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Alternatives to Laboratory Animals - ATLA

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Endocrine Disruption and Environmental Pollution


Chemicals such as those that form part of cosmetic and toiletries products, medicines and household products are required by laws in the US, Europe and Japan to be tested for their ability to disrupt the hormonal systems of mammals. Chemicals that have these effects are often referred to as 'gender bending' chemicals but here we refer to them as endocrine disruptors (EDs).


Under the European Chemicals Policy and the commensurate Registration, Evaluation and Authorisation of Chemicals (REACH) system, both in vivo and in vitro methods are proposed for testing chemicals for their ability to cause endocrine disruption.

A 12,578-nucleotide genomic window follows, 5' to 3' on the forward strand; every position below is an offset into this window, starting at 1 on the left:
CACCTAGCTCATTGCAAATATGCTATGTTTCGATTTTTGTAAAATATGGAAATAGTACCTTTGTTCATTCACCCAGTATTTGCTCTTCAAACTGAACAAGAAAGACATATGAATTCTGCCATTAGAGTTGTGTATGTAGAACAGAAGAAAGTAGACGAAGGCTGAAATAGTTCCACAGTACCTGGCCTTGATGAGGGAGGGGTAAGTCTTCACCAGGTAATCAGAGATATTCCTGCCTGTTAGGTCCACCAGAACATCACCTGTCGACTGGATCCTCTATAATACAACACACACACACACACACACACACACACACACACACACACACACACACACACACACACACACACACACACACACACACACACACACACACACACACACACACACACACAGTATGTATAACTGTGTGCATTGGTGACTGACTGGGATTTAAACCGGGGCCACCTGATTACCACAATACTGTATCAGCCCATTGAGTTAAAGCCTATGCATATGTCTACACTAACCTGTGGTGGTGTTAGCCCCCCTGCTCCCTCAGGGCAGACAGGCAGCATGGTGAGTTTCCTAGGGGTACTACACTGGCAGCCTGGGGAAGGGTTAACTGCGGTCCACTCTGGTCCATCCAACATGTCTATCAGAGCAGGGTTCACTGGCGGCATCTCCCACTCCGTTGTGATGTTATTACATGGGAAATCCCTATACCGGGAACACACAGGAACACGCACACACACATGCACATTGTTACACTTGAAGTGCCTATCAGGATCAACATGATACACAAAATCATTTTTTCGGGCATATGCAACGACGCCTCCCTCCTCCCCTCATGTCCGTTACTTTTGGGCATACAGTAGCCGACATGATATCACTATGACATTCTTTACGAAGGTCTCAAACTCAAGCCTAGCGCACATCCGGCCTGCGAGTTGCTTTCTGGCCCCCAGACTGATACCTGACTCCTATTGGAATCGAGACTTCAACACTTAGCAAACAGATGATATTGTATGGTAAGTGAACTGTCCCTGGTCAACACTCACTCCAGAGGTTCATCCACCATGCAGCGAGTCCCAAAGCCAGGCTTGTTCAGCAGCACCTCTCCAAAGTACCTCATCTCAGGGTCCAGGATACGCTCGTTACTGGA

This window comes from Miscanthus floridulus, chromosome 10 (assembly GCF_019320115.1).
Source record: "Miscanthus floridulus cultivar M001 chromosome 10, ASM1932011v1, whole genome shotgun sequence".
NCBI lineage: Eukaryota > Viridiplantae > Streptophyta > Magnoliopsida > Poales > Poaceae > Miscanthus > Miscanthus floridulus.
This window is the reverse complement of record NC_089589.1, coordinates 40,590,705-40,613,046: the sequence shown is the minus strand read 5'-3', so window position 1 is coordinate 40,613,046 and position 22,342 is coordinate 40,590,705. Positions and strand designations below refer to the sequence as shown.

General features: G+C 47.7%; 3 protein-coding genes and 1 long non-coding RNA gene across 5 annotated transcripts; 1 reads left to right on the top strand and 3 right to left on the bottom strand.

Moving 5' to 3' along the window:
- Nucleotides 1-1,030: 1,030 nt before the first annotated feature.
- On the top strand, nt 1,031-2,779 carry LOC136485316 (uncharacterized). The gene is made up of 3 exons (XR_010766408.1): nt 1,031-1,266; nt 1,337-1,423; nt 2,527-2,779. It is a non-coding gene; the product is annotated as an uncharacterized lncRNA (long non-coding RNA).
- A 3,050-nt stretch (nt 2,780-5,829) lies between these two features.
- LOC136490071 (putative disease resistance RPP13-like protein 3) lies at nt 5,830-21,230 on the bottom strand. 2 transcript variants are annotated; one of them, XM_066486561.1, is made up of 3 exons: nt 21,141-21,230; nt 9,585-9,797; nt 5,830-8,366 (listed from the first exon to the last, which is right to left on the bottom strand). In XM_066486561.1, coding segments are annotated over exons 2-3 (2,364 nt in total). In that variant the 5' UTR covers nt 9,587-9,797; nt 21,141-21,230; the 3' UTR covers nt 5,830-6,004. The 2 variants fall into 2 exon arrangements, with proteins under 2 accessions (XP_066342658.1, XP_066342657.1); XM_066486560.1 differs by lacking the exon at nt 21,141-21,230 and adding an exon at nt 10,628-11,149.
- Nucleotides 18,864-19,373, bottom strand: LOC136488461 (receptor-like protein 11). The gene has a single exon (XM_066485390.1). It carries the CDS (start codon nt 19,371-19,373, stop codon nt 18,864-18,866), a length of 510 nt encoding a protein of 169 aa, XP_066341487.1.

Three in vivo assays are currently being considered by the OECD as tests for endocrine disruption. These can require the use of large numbers of animals. The first is the rodent Hershberger assay to detect chemicals that have the potential to act like, and consequently interfere with, endogenous male sex hormones. The second is the uterotrophic assay that measures the effects of chemicals on female rodents. The final assay involves tests conducted on amphibian metamorphosis.




FRAME's involvement


FRAME works with the US Environmental Protection Agency to ensure that in vitro cell-based tests are used to their full potential and to ensure that any in vivo tests are used as a last resort. Part of this work involves looking at the validity of each type of assay and the relevance to humans.